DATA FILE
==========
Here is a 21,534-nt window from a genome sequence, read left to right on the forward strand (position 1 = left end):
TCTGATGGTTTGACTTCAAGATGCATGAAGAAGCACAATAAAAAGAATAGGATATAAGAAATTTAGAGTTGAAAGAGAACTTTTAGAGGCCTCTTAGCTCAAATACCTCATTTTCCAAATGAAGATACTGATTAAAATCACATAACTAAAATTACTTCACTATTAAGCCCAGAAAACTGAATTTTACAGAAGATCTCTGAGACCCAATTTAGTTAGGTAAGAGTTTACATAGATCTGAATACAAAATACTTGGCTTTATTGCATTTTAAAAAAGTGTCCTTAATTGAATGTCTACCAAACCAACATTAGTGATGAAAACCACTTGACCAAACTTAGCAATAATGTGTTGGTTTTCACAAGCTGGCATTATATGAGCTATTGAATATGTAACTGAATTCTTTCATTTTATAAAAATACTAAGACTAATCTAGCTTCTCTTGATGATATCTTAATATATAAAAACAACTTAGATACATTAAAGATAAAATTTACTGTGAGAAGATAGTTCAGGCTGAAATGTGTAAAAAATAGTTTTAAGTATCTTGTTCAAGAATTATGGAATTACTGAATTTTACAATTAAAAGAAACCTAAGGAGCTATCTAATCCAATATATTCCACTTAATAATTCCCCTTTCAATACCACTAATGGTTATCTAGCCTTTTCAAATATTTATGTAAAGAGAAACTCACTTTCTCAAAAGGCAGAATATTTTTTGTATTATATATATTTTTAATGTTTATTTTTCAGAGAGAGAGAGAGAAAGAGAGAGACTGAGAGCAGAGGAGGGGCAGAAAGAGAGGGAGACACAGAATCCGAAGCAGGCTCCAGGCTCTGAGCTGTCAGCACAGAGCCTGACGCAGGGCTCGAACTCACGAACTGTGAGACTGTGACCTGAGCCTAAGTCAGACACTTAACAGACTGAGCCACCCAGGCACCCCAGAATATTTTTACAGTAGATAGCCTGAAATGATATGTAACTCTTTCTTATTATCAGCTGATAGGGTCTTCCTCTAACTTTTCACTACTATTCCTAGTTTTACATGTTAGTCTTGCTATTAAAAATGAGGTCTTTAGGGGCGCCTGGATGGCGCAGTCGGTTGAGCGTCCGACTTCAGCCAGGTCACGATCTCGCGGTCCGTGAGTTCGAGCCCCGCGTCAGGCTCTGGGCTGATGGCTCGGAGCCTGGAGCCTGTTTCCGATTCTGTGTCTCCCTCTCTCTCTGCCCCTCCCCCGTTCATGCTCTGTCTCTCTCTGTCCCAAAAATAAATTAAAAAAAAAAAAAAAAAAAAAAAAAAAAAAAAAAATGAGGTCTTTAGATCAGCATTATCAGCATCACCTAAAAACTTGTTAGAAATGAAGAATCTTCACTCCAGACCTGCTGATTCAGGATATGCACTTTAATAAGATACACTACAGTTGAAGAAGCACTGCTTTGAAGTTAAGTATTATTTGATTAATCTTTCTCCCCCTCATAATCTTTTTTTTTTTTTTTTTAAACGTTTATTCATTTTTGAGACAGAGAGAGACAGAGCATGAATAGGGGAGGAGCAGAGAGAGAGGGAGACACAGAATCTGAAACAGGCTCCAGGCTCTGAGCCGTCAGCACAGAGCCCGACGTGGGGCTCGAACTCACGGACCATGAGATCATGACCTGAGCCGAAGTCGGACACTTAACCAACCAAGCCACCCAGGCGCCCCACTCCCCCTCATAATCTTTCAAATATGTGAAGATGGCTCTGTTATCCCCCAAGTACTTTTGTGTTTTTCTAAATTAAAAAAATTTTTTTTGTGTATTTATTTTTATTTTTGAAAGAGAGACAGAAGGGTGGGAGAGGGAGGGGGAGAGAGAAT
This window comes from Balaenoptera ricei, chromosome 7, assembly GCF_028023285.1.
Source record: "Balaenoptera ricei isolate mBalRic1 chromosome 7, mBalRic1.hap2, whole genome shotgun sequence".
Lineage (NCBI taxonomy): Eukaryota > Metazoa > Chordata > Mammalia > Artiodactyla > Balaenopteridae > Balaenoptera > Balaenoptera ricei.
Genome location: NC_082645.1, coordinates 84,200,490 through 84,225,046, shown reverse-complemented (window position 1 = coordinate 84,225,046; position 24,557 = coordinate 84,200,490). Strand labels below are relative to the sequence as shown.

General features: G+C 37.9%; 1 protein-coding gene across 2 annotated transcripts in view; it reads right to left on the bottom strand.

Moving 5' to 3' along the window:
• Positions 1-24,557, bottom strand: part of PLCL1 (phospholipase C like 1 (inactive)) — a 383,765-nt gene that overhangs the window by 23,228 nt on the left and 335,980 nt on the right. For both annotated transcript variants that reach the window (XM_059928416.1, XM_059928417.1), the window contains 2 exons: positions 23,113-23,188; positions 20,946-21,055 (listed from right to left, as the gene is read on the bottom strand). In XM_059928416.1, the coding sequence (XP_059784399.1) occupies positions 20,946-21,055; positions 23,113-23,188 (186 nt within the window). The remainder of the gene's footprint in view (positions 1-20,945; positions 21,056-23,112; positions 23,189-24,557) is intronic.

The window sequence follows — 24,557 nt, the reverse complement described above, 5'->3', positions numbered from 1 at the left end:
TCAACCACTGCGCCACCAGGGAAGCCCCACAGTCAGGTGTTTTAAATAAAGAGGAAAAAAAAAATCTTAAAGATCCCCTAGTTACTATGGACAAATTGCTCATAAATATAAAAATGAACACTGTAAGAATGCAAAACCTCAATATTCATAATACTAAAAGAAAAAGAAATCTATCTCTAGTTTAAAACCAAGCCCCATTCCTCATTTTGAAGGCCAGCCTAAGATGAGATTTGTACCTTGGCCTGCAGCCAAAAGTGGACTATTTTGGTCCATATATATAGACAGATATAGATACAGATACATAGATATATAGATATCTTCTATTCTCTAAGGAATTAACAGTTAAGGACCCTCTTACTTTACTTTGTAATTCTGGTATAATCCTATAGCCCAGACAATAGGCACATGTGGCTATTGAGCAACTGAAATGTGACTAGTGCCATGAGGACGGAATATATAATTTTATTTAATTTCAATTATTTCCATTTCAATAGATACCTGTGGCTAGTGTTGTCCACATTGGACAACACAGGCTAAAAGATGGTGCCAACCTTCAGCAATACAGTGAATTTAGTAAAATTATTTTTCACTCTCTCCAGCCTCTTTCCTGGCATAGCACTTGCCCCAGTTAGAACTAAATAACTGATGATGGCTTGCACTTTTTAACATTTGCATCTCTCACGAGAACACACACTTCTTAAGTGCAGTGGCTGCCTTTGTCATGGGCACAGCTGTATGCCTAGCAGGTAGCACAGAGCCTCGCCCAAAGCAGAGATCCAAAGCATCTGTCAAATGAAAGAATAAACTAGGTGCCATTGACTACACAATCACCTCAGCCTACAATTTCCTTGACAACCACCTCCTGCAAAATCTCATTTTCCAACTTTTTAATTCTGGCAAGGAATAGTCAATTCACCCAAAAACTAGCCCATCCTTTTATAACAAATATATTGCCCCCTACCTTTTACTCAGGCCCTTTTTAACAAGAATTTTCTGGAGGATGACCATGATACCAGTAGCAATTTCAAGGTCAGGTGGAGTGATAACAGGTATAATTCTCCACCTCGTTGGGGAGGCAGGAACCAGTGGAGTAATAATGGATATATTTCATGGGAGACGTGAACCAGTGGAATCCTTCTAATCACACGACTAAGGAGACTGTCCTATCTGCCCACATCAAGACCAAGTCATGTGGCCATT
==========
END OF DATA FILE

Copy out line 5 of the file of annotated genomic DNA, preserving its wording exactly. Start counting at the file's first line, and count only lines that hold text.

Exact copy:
Lineage (NCBI taxonomy): Eukaryota > Metazoa > Chordata > Mammalia > Artiodactyla > Balaenopteridae > Balaenoptera > Balaenoptera ricei.